The NTT IndyCar Series season is complete, but the memories aren’t. Nor is the meaning behind what unfolded. In Ten Best of 2019, a three-part series over the next week, we take a look at 10 significant events and developments this year that are likely to last for years to come.
Let the countdown begin:
Locals say it was a day so hot the chickens were laying omelettes. A few hours before qualifying at Iowa Speedway, hundreds of fans stood in overwhelming heat for drivers’ autographs. Keep in mind a) it was a Friday, b) there wasn’t much on-track action that day, and c) it was hot enough to boil the ink in their Sharpies.
Alexander Rossi put it this way:
The following day, as race time approached, a storm of Oz-like proportions let loose on the track, sending everyone for cover. Most fans would’ve given up during the lengthy delay, but they would’ve missed the ensuing rainbow and a race that lasted into the early morning hours. By the time it ended, a small but loud crowd greeted Josef Newgarden in Victory Lane.
Here’s to IndyCar’s fans. They’re enthusiastic, knowledgeable and devoted. They’re savvy about the history of the sport. They’re also up on current events and how to follow racing in a changing digital age. They’re also growing in number. Attendance is up across the board, and it’s surprisingly strong at places like Gateway, Barber and St. Petersburg.
Follow their lead. They’re on to something.
9. The future and advancing technology
The future is here -- at least some of it -- and it’s as welcome as it is bold. The series made several moves in 2019 to advance safety and technology. One of them, an Aeroscreen designed in collaboration with Red Bull Advanced Technologies, will be tested this month and next and put in use next season. (The first on-track test is Wednesday at Indianapolis Motor Speedway, where so many safety innovations have their roots.)
In July, Scott Dixon used a simulator featuring the aeroscreen to test visibility, turning pretend laps at Long Beach, Indy, Texas, Iowa and Barber. He reported no issues.
“We wanted to make sure as drivers that if we did run something that it was going to be something great -- not something rushed, not something that hadn’t been tested well,” Dixon said when the aeroscreen plans were unveiled in May. “... We’ve seen other versions of this, but I think this one covers a lot more bases.”
The screen isn’t the only advancement on the horizon. In 2022, IndyCar will introduce a single-source hybrid system and an increase to 900 horsepower, continuing the sport’s legacy of developing advancements in technology that apply to both racing and production vehicles.
“As we move toward the future, we will remain true to our racing roots of being fast, loud and authentic, and simultaneously have the ability to add hybrid technology that is an important element for the series and our engine manufacturers,” INDYCAR President Jay Frye said when the hybrid plan was unveiled in August.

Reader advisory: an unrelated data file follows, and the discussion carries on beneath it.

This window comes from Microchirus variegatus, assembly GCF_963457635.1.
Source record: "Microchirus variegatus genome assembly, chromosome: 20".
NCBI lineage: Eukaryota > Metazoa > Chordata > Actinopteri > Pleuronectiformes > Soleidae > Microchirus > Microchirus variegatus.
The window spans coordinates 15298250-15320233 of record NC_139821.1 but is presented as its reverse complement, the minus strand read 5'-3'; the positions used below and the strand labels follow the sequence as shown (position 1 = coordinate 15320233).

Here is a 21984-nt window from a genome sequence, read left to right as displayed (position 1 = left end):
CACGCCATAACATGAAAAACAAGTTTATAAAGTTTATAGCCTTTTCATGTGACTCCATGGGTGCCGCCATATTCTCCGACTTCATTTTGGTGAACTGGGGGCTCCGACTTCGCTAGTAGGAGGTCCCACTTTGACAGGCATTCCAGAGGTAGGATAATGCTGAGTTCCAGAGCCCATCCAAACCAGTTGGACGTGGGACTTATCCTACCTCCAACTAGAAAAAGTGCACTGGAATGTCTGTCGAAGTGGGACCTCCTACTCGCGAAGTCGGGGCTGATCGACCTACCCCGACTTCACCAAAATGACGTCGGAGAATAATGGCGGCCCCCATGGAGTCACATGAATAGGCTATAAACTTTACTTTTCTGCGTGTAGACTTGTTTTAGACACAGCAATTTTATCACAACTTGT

8. Indy and its never-ending drama
After winning the 103rd Indianapolis 500, Simon Pagenaud made a point to text someone who didn’t have such a great month. In 2007, Gil de Ferran helped Pagenaud get his racing career back on track. It worked -- Pagenaud eventually landed at Team Penske, with which de Ferran won the 500 in 2003 -- so Pagenaud was quick to thank him.
“I had a lot of support from him throughout the years,” Pagenaud said. “He’s been very important part of my improvement, my development as a driver. Without him, I don’t think I would’ve ever unlocked so much potential. He definitely has a very special place in my heart. I sent him a message. I said, ‘Thank you for everything, because all of your advice worked.’”
A week before Pagenaud won, de Ferran and McLaren Racing were left out of the race when Fernando Alonso was bumped in qualifying by Kyle Kaiser and Juncos Racing. It was the type of man-bites-dog drama we’ve come to expect from Indianapolis, and part of the reason why the race draws hundreds of thousands of fans each year.
It’s also why the race is heartbreaking for many and joyous for but a few. While McLaren’s struggles were the story of qualifying, they couldn’t overshadow the delight of an underdog.
“I came across start-finish and the first thing I asked (over the radio) was, ‘Are we in? Did we make it?’” Kaiser said after he made the 33-car field. “I just heard screaming. That was a good sign.”
A week later, de Ferran took solace in Pagenaud’s triumph, which capped his sweep of both May races at Indianapolis Motor Speedway.
“The stars aligned for me the whole month,” Pagenaud said.
Friday: In the second installment of Ten Best of 2019, we’ll look at social media, the ever-changing balance between teams and manufacturers, and a group of rookies that will have a positive effect on IndyCar for years to come.